The Chicago Blackhawks have had a bit more trouble with the Minnesota Wild than most expected. Some of this is attributable to the Wild being a deeper and better team than many realized, but the decided majority of Chicago’s troubles are attributable to something the Blackhawks have been doing — or, to be more precise, something they haven’t been doing.
Chicago Blackhawks’ Forecheck: 1-2-2 vs. 2-1-2
The Blackhawks ran a conservative 1-2-2 forecheck for close to the entirety of both Games 3 and 4. It’s no coincidence that they generated almost no offensive pressure in either of those tilts, and complaints that the games were boring ran rampant. It’s difficult to come up with a reason why Joel Quenneville thought playing things safe would be a good idea. Chicago doesn’t have the personnel to play whole games sitting back in the neutral zone; this is a style more befitting far less talented teams like the Nashville Predators.
After the disastrous third and fourth games in St. Paul, the Blackhawks were much more aggressive on the forecheck in Game 5. They primarily played a 2-1-2, and the result was a series high in shots on net. In the second period of Game 5 alone, Chicago threw 15 shots Ilya Bryzgalov’s way. Prior to Sunday, the Blackhawks hadn’t managed more than 22 in an entire game.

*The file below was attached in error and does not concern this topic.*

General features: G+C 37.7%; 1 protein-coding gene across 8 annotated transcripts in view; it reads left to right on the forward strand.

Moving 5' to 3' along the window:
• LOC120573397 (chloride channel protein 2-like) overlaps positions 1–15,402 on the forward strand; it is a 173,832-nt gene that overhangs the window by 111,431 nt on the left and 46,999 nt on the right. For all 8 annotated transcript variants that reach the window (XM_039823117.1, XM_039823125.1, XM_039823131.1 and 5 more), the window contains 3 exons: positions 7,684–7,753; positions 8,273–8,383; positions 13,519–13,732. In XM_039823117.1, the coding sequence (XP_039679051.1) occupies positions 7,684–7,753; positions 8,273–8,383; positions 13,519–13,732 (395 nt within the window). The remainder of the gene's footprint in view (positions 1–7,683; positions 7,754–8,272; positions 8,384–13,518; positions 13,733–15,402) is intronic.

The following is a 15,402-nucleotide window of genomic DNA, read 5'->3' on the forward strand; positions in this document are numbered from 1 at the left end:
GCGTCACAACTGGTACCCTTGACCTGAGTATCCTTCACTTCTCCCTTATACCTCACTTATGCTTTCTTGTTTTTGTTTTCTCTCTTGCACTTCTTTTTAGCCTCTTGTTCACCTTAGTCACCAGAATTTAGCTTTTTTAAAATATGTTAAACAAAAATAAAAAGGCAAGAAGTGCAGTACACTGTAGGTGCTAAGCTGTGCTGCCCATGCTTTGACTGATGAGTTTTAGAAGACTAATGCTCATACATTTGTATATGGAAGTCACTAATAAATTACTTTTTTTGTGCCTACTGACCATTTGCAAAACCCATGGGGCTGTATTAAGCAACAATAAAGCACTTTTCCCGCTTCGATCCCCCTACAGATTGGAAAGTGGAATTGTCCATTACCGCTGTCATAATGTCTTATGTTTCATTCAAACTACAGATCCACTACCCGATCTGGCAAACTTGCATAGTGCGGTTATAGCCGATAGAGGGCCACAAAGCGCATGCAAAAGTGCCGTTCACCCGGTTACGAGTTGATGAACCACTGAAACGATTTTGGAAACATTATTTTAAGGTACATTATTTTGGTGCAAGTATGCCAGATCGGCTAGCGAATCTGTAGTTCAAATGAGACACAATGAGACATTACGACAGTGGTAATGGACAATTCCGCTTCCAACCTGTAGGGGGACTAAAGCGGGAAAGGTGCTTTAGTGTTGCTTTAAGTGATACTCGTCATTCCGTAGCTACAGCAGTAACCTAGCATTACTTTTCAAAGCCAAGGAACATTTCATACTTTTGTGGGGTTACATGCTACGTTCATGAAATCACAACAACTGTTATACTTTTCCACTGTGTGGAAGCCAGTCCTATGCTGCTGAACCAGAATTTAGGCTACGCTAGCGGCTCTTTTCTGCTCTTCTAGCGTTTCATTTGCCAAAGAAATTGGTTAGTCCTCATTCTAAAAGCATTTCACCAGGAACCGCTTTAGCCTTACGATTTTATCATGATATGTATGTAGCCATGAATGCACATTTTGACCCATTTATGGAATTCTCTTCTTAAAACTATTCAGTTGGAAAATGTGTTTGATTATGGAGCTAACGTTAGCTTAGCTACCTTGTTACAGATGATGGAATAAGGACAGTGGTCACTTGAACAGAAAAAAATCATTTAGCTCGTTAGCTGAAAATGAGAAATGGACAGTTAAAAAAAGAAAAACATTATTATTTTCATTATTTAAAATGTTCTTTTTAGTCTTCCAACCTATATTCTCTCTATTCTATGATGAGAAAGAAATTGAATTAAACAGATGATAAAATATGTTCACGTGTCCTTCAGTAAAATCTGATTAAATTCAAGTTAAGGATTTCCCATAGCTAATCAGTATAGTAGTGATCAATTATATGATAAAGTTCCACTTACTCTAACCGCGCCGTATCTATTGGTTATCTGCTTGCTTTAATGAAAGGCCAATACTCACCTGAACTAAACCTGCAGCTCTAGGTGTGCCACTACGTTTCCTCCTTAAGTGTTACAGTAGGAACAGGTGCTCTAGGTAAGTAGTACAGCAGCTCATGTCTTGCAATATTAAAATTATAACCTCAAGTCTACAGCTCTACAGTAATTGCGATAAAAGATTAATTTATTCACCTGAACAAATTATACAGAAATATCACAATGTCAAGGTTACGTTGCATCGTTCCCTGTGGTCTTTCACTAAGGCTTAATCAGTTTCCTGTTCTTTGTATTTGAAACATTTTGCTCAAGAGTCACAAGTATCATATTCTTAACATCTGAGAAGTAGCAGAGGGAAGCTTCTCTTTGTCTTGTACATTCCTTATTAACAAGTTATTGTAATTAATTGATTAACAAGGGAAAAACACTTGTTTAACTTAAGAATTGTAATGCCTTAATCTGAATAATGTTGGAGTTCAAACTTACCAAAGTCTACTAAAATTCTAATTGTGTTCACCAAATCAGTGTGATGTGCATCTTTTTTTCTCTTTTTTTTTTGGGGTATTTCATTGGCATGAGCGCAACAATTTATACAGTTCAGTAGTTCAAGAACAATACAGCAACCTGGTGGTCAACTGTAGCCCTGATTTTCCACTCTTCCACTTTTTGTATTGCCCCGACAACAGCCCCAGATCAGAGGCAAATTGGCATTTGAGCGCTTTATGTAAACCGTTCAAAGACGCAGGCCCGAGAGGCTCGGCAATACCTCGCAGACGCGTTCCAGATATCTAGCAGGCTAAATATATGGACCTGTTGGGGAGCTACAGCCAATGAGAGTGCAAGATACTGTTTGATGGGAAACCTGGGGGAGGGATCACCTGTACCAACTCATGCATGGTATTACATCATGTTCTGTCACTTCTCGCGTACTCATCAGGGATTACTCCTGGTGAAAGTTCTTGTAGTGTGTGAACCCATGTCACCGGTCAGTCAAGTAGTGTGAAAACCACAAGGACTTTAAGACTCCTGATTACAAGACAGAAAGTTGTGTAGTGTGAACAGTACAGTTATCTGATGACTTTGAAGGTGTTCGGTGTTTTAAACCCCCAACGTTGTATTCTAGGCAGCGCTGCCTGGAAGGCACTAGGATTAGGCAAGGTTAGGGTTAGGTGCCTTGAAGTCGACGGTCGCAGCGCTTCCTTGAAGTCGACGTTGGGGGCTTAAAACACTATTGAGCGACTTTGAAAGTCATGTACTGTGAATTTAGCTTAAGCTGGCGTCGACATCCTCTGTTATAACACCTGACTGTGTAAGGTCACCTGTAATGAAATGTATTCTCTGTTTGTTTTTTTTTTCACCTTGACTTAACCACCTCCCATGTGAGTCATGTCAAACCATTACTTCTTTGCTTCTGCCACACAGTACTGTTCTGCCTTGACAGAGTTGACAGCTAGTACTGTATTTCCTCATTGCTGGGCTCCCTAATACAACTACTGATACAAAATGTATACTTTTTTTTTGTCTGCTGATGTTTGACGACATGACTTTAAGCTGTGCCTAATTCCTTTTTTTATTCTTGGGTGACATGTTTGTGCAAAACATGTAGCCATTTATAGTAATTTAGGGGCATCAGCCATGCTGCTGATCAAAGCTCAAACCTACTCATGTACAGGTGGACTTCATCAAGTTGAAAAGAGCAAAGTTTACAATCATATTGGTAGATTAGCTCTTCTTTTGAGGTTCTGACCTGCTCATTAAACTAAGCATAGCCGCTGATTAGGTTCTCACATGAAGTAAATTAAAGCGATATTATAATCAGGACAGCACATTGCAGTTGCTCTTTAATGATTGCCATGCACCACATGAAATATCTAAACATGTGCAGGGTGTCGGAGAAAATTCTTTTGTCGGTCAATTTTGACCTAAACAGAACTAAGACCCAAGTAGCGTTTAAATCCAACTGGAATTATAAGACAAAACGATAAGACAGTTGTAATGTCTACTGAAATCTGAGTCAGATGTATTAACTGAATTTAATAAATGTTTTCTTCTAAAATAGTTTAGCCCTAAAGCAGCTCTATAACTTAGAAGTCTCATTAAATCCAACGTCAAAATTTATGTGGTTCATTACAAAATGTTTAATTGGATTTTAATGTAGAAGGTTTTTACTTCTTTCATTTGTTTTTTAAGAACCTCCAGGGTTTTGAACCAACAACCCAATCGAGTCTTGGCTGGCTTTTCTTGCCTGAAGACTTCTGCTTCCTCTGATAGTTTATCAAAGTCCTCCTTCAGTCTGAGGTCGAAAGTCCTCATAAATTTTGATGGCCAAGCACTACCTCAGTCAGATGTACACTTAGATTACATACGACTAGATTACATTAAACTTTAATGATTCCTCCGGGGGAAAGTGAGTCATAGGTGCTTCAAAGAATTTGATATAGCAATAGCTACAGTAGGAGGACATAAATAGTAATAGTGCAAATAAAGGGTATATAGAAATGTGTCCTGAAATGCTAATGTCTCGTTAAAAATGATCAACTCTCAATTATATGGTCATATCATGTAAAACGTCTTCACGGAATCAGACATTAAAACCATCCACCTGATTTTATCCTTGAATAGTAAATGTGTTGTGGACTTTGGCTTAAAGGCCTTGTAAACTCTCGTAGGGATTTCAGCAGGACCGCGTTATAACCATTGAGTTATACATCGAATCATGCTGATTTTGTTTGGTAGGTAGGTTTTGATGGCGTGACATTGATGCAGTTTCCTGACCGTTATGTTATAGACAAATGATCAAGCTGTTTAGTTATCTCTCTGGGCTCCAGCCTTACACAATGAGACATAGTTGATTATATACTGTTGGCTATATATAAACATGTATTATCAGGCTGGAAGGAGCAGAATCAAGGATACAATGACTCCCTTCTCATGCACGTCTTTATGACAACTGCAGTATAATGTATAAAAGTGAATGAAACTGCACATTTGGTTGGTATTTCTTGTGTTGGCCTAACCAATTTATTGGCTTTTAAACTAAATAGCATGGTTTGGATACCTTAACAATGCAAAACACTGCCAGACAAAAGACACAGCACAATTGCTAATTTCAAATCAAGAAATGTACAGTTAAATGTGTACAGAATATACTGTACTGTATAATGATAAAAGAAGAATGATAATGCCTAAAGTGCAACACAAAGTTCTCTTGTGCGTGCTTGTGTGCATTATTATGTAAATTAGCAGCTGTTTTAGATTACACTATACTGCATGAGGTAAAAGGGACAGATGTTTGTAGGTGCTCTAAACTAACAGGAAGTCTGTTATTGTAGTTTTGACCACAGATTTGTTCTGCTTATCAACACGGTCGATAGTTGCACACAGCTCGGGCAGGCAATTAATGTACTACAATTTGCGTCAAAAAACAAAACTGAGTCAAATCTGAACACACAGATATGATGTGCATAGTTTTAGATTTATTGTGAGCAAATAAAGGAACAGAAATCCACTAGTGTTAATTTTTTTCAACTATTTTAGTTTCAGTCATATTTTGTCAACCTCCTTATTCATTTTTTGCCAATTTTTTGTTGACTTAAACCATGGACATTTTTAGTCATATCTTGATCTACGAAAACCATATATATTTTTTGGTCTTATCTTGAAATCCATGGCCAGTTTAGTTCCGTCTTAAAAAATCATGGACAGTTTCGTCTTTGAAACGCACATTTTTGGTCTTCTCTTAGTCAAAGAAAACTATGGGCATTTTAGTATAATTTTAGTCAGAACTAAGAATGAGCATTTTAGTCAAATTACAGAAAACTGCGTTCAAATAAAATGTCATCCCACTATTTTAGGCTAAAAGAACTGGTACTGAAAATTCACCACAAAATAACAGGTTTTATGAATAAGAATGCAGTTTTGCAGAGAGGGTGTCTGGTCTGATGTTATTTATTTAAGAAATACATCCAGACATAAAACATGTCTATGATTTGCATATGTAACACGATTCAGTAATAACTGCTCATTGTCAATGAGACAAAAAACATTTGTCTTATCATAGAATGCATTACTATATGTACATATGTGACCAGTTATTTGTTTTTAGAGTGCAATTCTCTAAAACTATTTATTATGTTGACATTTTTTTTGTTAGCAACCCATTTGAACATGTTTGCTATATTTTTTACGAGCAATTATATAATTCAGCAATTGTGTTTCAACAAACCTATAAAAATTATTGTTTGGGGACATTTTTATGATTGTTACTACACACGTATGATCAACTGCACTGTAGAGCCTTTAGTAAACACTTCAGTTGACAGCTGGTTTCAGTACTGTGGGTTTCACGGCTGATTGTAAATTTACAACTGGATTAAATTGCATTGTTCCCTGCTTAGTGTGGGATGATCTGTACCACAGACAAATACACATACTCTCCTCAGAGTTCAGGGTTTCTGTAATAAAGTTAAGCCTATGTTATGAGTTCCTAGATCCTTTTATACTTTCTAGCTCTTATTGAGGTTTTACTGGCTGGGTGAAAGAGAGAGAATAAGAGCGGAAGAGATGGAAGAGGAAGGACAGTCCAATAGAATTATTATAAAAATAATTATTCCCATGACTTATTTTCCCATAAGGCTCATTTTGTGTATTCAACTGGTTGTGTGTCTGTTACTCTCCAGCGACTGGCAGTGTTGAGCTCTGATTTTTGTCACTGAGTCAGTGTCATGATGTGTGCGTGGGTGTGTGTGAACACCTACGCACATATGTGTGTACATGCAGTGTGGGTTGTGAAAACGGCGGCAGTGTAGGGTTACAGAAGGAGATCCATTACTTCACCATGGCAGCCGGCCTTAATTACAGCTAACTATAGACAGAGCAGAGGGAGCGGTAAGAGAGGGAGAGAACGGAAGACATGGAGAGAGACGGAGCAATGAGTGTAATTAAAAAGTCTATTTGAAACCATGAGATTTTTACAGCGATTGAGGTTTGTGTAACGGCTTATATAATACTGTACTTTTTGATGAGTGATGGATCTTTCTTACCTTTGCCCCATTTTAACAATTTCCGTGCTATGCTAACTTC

Chicago’s well-documented puck possession game is predicated on an aggressive forecheck. Early in the third period of Game 5, Jonathan Toews laid a huge hit on Mikael Granlund when the Blackhawks were pressing hard for offensive zone possession, something they didn’t do in Games 3 or 4 until they were trailing by multiple goals. A handful of seconds later, Toews scored the game winner.
Quenneville still elects to switch to the 1-2-2 a bit earlier in games than he probably should, often choosing to have the Blackhawks spend the entire third period in a defensive shell if they have any sort of lead. This has come back to bite Chicago in the past, especially in the first round against the St. Louis Blues.
The Blackhawks need to stay aggressive in Game 6. Being overly conservative has killed the team on the road thus far in the playoffs. It’s on Quenneville to improve on his already helpful adjustments from Game 5.